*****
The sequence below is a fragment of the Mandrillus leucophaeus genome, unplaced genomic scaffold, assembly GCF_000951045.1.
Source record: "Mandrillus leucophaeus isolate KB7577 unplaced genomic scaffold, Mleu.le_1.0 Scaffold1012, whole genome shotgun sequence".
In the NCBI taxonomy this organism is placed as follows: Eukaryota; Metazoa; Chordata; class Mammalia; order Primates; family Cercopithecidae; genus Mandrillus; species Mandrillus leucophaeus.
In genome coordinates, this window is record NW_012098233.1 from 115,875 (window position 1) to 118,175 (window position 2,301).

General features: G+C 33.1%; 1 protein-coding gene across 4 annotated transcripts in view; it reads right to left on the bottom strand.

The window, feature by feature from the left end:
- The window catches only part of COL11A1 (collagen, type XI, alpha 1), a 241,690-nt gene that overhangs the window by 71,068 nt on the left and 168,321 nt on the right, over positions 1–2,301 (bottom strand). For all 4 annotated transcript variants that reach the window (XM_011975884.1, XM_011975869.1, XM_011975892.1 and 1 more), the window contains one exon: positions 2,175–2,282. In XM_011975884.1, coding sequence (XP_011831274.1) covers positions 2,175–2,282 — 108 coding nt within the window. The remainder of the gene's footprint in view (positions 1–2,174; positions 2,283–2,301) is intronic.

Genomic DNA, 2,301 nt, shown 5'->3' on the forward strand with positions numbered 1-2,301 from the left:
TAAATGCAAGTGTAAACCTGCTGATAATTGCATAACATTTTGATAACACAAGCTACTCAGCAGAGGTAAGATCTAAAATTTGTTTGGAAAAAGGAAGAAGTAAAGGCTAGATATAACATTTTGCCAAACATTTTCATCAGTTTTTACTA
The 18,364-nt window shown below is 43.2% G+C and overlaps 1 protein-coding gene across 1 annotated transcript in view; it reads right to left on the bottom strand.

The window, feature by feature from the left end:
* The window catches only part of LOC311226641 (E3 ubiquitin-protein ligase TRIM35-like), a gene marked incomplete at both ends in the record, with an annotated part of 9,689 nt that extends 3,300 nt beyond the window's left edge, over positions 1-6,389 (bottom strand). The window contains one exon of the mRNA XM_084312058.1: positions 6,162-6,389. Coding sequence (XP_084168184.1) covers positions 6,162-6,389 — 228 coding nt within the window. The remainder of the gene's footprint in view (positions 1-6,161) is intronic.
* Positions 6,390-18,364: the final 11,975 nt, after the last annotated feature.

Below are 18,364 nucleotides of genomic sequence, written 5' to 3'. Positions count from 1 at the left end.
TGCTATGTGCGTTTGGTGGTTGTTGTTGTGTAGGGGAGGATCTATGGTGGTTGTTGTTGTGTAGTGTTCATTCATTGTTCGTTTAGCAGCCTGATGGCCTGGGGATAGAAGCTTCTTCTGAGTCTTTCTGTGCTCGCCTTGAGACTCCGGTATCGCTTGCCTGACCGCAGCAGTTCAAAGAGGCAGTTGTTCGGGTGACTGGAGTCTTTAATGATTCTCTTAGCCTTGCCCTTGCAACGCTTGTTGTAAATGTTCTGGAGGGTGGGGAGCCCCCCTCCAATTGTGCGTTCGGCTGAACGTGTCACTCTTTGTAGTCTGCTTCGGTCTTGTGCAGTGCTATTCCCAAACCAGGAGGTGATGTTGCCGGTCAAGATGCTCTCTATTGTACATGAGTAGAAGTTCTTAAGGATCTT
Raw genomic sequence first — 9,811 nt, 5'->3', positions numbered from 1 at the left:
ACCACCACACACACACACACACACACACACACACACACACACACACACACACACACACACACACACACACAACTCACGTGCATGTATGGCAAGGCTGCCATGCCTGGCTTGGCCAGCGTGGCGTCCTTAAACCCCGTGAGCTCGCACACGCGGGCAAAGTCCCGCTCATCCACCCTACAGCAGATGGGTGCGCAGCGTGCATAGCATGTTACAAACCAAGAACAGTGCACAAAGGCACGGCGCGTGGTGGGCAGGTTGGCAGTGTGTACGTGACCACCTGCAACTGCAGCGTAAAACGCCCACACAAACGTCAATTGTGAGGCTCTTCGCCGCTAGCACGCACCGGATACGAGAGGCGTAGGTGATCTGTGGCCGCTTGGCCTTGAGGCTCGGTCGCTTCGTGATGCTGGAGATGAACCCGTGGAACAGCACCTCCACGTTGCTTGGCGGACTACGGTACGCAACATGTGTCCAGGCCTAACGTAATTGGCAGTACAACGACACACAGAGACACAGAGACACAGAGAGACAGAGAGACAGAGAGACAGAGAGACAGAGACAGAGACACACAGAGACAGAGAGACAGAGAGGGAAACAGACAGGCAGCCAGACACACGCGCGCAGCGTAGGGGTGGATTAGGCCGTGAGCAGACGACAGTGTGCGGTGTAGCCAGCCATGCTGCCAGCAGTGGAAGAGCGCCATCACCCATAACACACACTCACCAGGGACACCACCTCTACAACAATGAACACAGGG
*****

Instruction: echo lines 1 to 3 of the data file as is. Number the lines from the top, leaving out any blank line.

The sequence below is a fragment of the Mandrillus leucophaeus genome, unplaced genomic scaffold, assembly GCF_000951045.1.
Source record: "Mandrillus leucophaeus isolate KB7577 unplaced genomic scaffold, Mleu.le_1.0 Scaffold1012, whole genome shotgun sequence".
In the NCBI taxonomy this organism is placed as follows: Eukaryota; Metazoa; Chordata; class Mammalia; order Primates; family Cercopithecidae; genus Mandrillus; species Mandrillus leucophaeus.